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A piece of coal from Cloud Peak Energy’s Antelope Mine outside Wright is shown. Cloud Peak is hoping to re-open its idle Youngs Creek coal mine near the Montana border.

Cloud Peak Energy is trying to revise its 1977 permit for Youngs Creek, an idle coal mine site that sits along the Montana border and could one day provide Wyoming coal headed to Asia.

The Gillette-based company operates the Cordero Rojo and Antelope mines in Wyoming and the Spring Creek mine in Montana. It is one of the few Powder River Basin companies exporting coal to Asian markets, via a port in Canada.

Deadline for public comment on Cloud Peak’s proposed permit revision closes Wednesday and the firm hopes permitting will be complete by late this year. Potentially Youngs Creek could produce coal by 2019, ultimately providing the firm with up to 1 million tons per year, according to Cloud Peak.

Wyoming gubernatorial hopeful Sam Galeotos recently filed his support for the mine, noting Cloud Peak’s strong safety record. He also plugged for the Asian markets. Cloud Peak has only tapped Asia with its Spring Creek coal, just across the border from the Youngs Creek site.

“This proposed mine gives Wyoming the opportunity to extract high energy coal for use in Asian markets via the Pacific Northwest,” Galeotos said. “These markets are ripe for more coal imports.”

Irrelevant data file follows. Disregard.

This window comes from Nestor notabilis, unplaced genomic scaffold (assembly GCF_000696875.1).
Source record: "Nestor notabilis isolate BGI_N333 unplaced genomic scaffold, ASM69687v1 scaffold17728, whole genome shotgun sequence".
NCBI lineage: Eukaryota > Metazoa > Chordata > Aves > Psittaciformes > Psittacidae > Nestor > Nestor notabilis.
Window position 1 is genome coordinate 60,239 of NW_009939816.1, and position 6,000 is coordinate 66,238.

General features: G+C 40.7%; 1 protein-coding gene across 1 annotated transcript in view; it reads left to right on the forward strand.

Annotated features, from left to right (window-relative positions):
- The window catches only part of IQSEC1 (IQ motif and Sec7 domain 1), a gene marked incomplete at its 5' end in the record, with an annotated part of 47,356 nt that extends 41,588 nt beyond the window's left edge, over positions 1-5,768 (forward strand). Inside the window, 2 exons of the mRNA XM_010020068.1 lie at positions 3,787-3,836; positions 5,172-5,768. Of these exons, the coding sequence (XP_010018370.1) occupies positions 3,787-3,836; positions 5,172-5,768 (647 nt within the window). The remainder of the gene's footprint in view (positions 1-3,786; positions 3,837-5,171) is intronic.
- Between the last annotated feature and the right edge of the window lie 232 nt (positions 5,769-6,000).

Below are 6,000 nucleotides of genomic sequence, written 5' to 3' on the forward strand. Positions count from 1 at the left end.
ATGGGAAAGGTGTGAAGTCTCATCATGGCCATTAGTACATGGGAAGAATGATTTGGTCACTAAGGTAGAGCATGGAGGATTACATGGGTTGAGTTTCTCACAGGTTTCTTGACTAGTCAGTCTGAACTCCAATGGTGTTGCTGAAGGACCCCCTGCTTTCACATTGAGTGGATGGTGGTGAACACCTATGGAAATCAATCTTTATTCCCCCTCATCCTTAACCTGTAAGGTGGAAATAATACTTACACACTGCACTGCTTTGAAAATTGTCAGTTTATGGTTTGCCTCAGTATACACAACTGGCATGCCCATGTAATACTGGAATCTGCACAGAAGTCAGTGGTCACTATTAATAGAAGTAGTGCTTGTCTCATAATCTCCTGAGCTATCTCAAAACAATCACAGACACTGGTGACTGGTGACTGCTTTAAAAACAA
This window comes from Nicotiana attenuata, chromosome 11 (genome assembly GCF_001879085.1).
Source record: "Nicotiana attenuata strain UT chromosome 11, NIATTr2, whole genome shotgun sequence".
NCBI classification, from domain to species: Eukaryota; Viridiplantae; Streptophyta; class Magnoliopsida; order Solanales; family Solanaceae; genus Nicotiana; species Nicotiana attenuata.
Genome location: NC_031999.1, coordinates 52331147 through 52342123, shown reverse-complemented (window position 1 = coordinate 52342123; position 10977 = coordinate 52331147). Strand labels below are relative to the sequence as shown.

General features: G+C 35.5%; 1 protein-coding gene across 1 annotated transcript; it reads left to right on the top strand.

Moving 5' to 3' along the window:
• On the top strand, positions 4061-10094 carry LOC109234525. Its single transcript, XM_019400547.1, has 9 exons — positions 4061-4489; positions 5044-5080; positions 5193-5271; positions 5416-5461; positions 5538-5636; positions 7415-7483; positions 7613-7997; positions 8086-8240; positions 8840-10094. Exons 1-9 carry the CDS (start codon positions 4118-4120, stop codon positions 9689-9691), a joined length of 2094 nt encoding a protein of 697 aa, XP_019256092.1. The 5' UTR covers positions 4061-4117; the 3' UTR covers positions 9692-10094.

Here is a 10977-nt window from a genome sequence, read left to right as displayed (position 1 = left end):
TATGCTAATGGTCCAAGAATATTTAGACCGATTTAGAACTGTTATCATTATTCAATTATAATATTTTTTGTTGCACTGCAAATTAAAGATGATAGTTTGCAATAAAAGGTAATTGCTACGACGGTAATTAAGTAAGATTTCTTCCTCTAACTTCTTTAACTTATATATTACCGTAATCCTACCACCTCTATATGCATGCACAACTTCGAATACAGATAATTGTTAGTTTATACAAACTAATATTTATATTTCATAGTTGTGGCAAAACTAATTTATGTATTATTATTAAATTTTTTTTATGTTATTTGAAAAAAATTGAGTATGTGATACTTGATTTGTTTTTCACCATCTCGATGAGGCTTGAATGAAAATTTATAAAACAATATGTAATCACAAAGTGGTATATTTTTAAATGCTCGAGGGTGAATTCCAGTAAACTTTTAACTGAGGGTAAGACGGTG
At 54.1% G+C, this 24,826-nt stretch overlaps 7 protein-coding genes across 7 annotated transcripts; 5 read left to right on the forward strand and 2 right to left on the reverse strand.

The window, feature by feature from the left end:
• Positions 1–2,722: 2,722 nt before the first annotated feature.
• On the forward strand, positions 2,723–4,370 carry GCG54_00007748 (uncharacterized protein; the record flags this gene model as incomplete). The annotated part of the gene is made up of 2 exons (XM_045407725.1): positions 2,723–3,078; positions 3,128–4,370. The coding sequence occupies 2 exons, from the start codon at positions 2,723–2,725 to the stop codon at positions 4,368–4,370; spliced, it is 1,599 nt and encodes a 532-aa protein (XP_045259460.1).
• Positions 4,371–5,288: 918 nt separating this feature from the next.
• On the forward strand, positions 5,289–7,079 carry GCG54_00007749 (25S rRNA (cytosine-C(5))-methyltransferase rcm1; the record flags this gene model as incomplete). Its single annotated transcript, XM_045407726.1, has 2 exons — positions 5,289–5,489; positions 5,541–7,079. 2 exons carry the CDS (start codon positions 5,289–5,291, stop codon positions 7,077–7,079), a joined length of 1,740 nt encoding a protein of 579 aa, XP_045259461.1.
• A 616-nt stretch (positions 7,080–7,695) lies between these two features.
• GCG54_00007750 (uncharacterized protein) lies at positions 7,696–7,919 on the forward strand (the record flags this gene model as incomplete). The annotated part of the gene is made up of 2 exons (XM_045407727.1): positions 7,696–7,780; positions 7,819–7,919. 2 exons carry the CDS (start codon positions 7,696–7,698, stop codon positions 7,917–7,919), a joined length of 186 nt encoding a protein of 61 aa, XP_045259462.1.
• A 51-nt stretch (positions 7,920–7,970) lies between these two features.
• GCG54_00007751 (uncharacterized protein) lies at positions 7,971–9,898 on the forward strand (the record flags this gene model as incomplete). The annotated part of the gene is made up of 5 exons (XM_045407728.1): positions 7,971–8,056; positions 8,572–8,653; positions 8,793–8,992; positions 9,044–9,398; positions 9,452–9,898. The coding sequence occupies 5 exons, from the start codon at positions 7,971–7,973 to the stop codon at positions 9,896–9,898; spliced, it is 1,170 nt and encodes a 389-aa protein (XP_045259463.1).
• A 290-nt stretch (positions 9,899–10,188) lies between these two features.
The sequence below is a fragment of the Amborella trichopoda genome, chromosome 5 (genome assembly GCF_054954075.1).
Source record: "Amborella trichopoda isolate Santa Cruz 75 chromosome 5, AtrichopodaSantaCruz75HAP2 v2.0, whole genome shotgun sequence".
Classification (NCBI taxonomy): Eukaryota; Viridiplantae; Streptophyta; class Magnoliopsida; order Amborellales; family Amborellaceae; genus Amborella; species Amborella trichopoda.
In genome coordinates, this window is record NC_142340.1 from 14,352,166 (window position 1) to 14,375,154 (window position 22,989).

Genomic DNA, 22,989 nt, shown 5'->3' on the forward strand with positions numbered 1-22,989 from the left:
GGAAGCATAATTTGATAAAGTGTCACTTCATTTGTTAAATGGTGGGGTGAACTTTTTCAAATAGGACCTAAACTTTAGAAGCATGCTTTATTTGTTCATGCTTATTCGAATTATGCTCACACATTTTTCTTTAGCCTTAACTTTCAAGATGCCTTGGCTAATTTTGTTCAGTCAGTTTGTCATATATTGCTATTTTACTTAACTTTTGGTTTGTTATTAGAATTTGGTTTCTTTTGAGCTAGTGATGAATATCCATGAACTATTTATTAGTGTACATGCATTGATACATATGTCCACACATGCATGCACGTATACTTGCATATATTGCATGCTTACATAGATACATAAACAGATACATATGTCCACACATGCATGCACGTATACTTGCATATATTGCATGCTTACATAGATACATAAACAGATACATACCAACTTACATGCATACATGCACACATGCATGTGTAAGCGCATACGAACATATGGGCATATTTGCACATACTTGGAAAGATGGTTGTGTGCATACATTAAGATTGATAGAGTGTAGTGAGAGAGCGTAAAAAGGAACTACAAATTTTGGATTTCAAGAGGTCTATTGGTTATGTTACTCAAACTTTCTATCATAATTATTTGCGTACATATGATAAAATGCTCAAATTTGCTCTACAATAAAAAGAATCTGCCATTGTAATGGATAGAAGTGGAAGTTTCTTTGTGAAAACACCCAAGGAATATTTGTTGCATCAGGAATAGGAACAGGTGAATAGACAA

Sending coal to Asia has long been a hope for Wyoming coal producers. Nationally, coal plants have been retiring early as demand declines. The Energy Information Administration projects coal’s portion of the national electricity mix could fall to 29 percent this year.

That decline has put pressure on the Powder River Basin, which many say has more coal capacity than buyers at the moment. There hasn’t been a new lease for coal in the state since 2012.

Cloud Peak CEO Colin Marshall noted in an investor’s call earlier this month that many hope the wave of coal-fired power plant closures is coming to an end. But Marshall and others acknowledge the structural decline in the national coal market.

The hope to send coal elsewhere has only intensified for operators, miners and coal-dependent business owners in the Powder River Basin, who are desperate for new long-term customers.

There is a demand internationally. Though coal-burning plants continue to shutter in the U.S., countries like South Korea and Japan continue to build. Middle Eastern countries like Iran and Pakistan also continue to add new coal-fired plants, according to the Energy Information Administration.

But, the economics remain a problem for Wyoming mines. Hotter value coal from Montana mines — which are geographically closer to ports — continue to be the Powder River Basin source for Asian-bound coal. And the economics of coal in Wyoming are currently less than ideal.

Cloud Peak is billing Youngs Creek as part of its Spring Creek mining complex, potentially adding higher heat Wyoming coal to its marginal Asian business in 2020 to 2021.

In 2012, the coal firm bought the Youngs Creek Mining Company from Chevron for $300 million, which included 450 million tons of in-place coal and 38,800 surface acres. It has sat idle since the mid aughts, when operations and reclamation activities ceased.

The company has also applied for a permit in recent years from the Army Corps of Engineers. According to that application, mining would impact two waterways as early as 2020. Post mining reclamation was slated to begin in 2051.

Follow energy reporter Heather Richards on Twitter @hroxaner

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Energy Reporter

Heather Richards writes about energy and the environment. A native of the Blue Ridge Mountains in Virginia, she moved to Wyoming in 2015 to cover natural resources and government in Buffalo. Heather joined the Star Tribune later that year.

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